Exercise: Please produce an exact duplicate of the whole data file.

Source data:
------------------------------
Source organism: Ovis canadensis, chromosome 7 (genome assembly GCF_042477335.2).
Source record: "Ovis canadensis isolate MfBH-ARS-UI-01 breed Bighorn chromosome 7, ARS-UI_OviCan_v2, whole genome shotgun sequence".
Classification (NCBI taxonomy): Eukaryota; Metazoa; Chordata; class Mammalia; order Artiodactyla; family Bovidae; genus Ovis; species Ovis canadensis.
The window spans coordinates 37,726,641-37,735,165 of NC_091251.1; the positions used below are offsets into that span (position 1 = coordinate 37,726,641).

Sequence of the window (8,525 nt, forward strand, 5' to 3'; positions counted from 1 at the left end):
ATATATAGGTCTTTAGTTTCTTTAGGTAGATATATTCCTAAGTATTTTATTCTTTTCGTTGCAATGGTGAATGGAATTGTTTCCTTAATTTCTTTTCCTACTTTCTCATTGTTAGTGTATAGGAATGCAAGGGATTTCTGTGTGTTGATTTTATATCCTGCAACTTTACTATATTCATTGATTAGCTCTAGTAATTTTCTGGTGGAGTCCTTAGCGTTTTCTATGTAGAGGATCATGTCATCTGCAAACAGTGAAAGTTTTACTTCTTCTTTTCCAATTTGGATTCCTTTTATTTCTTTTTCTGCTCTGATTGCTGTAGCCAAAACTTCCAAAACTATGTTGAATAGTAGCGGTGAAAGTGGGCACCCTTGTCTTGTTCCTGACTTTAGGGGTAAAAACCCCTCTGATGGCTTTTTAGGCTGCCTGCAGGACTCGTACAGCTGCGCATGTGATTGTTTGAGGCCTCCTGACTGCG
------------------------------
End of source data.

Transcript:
Source organism: Ovis canadensis, chromosome 7 (genome assembly GCF_042477335.2).
Source record: "Ovis canadensis isolate MfBH-ARS-UI-01 breed Bighorn chromosome 7, ARS-UI_OviCan_v2, whole genome shotgun sequence".
Classification (NCBI taxonomy): Eukaryota; Metazoa; Chordata; class Mammalia; order Artiodactyla; family Bovidae; genus Ovis; species Ovis canadensis.
The window spans coordinates 37,726,641-37,735,165 of NC_091251.1; the positions used below are offsets into that span (position 1 = coordinate 37,726,641).

Sequence of the window (8,525 nt, forward strand, 5' to 3'; positions counted from 1 at the left end):
ATATATAGGTCTTTAGTTTCTTTAGGTAGATATATTCCTAAGTATTTTATTCTTTTCGTTGCAATGGTGAATGGAATTGTTTCCTTAATTTCTTTTCCTACTTTCTCATTGTTAGTGTATAGGAATGCAAGGGATTTCTGTGTGTTGATTTTATATCCTGCAACTTTACTATATTCATTGATTAGCTCTAGTAATTTTCTGGTGGAGTCCTTAGCGTTTTCTATGTAGAGGATCATGTCATCTGCAAACAGTGAAAGTTTTACTTCTTCTTTTCCAATTTGGATTCCTTTTATTTCTTTTTCTGCTCTGATTGCTGTAGCCAAAACTTCCAAAACTATGTTGAATAGTAGCGGTGAAAGTGGGCACCCTTGTCTTGTTCCTGACTTTAGGGGTAAAAACCCCTCTGATGGCTTTTTAGGCTGCCTGCAGGACTCGTACAGCTGCGCATGTGATTGTTTGAGGCCTCCTGACTGCG